I chose The Grape for this week's review with a specific purpose: to reflect on the mechanics of restaurant criticism, and to gain a better understanding of Dallas' dining culture. The restaurant was recently reviewed by both D and the Morning News. What better way to learn about two critics and a dining scene than to read their work, dine for myself and compare the results?
At D, Nancy Nichols showered The Grape with so much praise I thought I'd risk my last meal to sip from the Brian Luscher's spoon. She gushed over a perfectly average charcuterie and fawned over service and space. She also had this to say about the soup, which made me want to take my mother there.
My brother proposed to his wife over this soup, so naturally we ordered a bowl to share. Tasting it as a family sparked a wonderful conversation about their wedding and how fast years slip away. By the time the next course arrived, I was as relaxed and happy as I can remember being in a restaurant.
At the News, Leslie Brenner was buried in crowded plates, muddled dishes and unyielding green tomatoes. "These plates are claustrophobic," she wrote of a red-fish dish topped with crab and avocado salad, supplemented with a citrus beurre blanc, a bundle of pencil asparagus and a mound of roasted potatoes. She settled eventually on a quantified score of two stars -- far from glowing
Who's right? Which opinion best serves a readership whose aggregate tastes are so inclusive and so dynamic, they're damn near infinite?
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I think both critics accurately reviewed The Grape, but both left a little on the table. Brian Luscher's food is good, for sure, but it wouldn't stand up to a five-star kitchen at the top of its game -- and it's not supposed to. Plates are claustrophobic when the crispy skin of a well roasted chicken is topped with spinach and dampened. But there's so much more to a restaurant experience than what you find with your fork.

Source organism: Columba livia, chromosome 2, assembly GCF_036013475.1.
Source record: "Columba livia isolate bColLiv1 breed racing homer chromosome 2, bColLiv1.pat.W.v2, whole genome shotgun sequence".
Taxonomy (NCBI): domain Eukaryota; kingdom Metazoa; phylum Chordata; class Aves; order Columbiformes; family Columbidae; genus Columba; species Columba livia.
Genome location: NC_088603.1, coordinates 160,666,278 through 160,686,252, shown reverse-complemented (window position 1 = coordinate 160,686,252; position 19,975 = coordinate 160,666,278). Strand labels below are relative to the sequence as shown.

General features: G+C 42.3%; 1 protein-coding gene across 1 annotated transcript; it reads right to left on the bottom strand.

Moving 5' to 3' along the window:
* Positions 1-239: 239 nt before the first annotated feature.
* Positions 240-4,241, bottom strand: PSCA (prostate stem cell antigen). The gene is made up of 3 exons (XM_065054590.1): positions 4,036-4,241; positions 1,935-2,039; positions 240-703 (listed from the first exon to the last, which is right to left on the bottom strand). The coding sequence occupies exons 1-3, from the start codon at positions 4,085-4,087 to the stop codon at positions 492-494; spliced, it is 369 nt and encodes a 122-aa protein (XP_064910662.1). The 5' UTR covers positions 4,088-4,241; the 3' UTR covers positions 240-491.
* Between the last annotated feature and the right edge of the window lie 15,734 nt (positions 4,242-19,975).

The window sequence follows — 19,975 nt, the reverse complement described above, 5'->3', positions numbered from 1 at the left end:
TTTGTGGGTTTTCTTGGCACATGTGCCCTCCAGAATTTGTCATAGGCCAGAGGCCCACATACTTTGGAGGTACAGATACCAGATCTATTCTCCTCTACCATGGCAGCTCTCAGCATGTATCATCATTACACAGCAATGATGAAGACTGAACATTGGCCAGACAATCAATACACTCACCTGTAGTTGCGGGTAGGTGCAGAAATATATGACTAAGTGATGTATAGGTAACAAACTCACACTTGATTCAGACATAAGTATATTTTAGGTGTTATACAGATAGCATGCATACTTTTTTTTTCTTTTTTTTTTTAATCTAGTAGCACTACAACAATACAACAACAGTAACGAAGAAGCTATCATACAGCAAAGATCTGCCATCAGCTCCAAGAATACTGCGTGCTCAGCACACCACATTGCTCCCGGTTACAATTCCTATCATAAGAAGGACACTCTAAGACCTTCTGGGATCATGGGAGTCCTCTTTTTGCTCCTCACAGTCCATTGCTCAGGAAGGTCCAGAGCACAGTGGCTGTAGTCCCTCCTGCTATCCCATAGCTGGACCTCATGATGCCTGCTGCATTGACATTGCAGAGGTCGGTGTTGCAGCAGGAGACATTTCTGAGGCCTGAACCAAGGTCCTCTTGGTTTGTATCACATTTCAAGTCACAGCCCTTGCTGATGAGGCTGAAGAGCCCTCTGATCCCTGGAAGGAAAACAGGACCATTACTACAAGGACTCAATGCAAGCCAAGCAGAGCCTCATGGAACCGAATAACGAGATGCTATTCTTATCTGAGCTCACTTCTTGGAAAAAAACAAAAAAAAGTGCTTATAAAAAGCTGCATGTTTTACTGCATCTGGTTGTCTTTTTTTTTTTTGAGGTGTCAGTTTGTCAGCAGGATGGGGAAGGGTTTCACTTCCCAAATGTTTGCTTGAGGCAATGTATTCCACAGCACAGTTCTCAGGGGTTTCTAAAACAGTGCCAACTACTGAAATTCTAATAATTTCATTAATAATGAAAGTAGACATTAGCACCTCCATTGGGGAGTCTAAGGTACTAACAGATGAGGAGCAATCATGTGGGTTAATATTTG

The Grape has a warm, familial vibe and tables filled with neighborhood regulars. It's hard to look around the dining room and find a party that not enjoying their time. For these regulars, The Grape is a second home, and if you can weasel your way into that atmosphere, even during a single visit, you'll likely have a memorable meal.
Restaurant criticism is far from a scientific vocation. Sure, I could walk into an establishment, scorecard in hand, with defined attributes and weighted measures ready to be deployed, and end up with a final assessment: "And the concatenated data resolves into a final score for The Grape of 82." But that wouldn't be any fun at all, and I would come up short of capturing the essence of the restaurant.
This is what Yelp and other dining aggregations can never be, and what less than careful food commentary often fails to provide: a sense of what it feels like not just to eat somewhere, but to be somewhere. Hopefully this week's review, which is on newsstands and on the restaurant page now, accomplishes that. If it doesn't, well, at least it will make you crave one of Luscher's burgers.